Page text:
Isabelle B. Rich

One of the first African-American women to enlist in the Army, she worked as a housekeeper before opening a salon

January 05, 2009|By Nicole Fuller | Nicole Fuller,nicole.fuller@baltsun.com

Isabelle B. Rich, a beauty salon owner who was one of the first African-American women to enlist in the Army, died last week in Birmingham, Ala., of complications from Alzheimer's disease. The former Baltimore resident was 91.

Born Isabelle Brown in Baltimore, she was the eldest of four children. She was raised in the Sandtown neighborhood and as a child was nicknamed "Cissy." She had a child when she was in her early teens and named the baby Delores. She quit school after the eighth grade and went to work as housekeeper. Delores died of pneumonia before she turned 2, said another daughter, Dr. Patricia A. Outlaw, who is an ordained minister in Birmingham.

In 1942, at age 25, she decided she wanted to join the Army. She was turned away at an Army outpost in Baltimore, but she returned, and with the help of a neighborhood grocery store owner named Ralph Fisher, she was granted entry.

In an interview a few years ago with Portico, a magazine in Birmingham, she said that after the clerk rebuffed Mr. Fisher, the store owner shouted, " 'Well, the only way you'll get this line moved up today ... is if you wait on her, 'cause she's going in the Army!' And that's how I got in. I was one of the first African-American females in World War II because of that situation. I mean, we're at war, and they're turning me away? How do you expect to win this war without all the people joining in the fight?"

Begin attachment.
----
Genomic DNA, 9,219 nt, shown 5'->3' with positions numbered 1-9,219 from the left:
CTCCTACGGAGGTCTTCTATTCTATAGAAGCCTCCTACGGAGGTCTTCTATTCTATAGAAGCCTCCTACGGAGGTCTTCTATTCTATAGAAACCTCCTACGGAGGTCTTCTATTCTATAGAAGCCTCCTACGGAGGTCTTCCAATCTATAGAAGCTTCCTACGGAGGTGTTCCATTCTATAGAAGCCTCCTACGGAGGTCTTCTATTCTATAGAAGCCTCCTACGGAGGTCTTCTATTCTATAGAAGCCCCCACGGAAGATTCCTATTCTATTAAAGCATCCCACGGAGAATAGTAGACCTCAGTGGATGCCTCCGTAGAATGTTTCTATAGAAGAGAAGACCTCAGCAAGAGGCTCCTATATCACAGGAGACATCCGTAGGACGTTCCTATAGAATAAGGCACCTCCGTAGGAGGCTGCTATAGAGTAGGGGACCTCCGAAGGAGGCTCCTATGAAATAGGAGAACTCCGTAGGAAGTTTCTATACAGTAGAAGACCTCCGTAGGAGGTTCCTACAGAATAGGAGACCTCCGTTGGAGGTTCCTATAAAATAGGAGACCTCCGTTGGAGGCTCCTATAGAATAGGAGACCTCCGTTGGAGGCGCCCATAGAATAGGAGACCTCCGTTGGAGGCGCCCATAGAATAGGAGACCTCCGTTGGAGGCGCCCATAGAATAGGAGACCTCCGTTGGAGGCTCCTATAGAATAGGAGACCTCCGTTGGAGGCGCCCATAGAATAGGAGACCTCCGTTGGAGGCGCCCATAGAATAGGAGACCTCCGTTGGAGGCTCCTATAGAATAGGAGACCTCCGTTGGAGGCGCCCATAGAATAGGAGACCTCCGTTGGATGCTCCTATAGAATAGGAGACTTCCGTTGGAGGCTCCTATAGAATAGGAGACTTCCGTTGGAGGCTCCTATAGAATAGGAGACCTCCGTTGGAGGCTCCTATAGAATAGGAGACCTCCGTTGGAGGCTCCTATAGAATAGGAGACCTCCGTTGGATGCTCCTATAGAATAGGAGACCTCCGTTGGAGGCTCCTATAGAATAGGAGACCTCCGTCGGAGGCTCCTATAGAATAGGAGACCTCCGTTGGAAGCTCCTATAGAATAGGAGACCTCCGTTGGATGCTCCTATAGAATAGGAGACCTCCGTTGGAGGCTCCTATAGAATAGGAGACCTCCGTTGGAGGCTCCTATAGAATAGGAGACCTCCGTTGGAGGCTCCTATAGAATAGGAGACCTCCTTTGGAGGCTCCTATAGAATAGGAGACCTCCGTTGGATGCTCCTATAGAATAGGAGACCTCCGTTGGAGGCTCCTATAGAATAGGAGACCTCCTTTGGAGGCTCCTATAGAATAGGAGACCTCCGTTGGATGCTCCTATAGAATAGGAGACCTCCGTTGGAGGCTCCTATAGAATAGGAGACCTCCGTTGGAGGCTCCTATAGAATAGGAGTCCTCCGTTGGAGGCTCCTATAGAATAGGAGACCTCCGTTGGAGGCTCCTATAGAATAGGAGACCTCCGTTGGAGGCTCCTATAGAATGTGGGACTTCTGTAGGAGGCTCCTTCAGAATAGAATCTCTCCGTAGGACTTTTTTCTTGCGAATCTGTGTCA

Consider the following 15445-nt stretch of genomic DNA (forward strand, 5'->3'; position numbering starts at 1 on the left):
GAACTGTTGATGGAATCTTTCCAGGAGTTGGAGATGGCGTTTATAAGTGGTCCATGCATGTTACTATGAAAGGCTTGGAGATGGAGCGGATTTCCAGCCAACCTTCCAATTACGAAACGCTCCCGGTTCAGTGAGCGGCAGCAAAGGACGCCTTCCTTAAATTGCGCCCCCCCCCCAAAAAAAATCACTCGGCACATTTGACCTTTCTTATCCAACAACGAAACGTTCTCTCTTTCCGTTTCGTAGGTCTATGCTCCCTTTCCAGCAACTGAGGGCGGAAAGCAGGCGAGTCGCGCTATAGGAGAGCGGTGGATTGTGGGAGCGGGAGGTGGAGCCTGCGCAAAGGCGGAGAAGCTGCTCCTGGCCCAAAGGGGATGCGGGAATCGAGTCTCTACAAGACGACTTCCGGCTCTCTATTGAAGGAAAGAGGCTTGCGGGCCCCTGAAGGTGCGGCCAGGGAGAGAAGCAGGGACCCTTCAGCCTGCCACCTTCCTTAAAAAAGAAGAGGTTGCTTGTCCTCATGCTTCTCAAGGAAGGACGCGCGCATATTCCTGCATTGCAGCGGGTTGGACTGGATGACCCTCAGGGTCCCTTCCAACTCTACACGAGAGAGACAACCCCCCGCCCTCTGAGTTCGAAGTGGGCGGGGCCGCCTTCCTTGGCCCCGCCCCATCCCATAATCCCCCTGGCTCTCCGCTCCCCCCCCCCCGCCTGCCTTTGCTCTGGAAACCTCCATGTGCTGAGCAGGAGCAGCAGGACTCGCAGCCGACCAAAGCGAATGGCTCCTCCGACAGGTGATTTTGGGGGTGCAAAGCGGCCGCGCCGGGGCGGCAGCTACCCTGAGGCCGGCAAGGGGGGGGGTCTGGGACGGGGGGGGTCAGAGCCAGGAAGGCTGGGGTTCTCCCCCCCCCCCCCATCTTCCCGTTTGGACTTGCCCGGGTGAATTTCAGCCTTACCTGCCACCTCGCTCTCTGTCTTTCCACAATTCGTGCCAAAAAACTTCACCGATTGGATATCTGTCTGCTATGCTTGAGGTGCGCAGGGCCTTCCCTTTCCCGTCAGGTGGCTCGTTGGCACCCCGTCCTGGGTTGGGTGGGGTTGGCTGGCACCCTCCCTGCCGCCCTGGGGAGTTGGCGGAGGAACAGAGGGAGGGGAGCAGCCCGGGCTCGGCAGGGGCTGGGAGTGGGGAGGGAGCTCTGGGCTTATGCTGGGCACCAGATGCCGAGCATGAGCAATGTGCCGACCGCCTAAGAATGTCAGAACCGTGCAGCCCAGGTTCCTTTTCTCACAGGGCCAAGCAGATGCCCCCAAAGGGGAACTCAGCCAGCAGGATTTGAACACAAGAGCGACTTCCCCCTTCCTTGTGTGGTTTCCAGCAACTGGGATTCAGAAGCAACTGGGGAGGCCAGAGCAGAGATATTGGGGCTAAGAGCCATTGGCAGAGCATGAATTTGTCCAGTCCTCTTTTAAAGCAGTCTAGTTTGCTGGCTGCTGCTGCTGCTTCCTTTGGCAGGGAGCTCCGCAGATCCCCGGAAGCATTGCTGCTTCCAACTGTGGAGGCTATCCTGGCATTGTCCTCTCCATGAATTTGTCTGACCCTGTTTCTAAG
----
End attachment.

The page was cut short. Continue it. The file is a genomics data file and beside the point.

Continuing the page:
She served as a cook in the first black Women's Army Corps. She was stationed in Des Moines, Iowa, for two years before she was given an honorable discharge.

"She just felt like she wanted to serve her country," Dr. Outlaw said. "She saw beyond where she was. She knew it wasn't always going to be like that. ... She was very progressive in her thinking. She could see a day when we would be equal."

After the Army, she lived in New York City for several years, where she worked as a housekeeper for a wealthy family. After moving back to Baltimore, she continued to work as a maid. In 1946, she gave birth to her second daughter, whose father, Arthur "Bud" Outlaw, was a longshoreman and the owner of a local pool hall. The two never married. Mr. Outlaw died in 1975.

She married James Carroll Rich in the early 1950s. The couple divorced about two years later.

Mrs. Rich began attending vocational school at night to learn to fix televisions, but without a car, she felt unsafe traveling to classes in the dark. She decided to become a cosmetologist in the early 1960s.

A single mother, she bought a house in her beloved Sandtown neighborhood on Laurens Street. "She was the first home buyer in the family," her daughter said.

Mrs. Rich started a salon in her basement and later rented a storefront a block from her home. Later still she had a salon on Fulton Avenue near Reisterstown Road.

A cousin, Deborah Miller-Martin of Baltimore, said that Mrs. Rich would style the hair of all the little girls in the neighborhood while telling them stories. She also threw a legendary New Year's Day party, cooking her specialty of pig feet and lima beans, a tradition that family members hope to carry on.

"She was like a role model," Ms. Miller-Martin said. "You were always in awe of how you would hear her tell the story about how she managed to get in the Army and her experience. We always looked up to her as a pioneer."

She retired at 65, selling her beauty salon. She also sold her home but lived in her own apartment until she was 82. She enjoyed doing macrame and going to church at Payne Memorial AME Church in Baltimore, where she was an usher. In June 2001, she moved with her daughter to Alabama.

Services were held Friday in Towson. Interment will take place at 10:45 a.m. Wednesday at Garrison Forest Veterans Cemetery in Owings Mills.

In addition to her daughter, Mrs. Rich is survived by six nieces, two nephews and several cousins.

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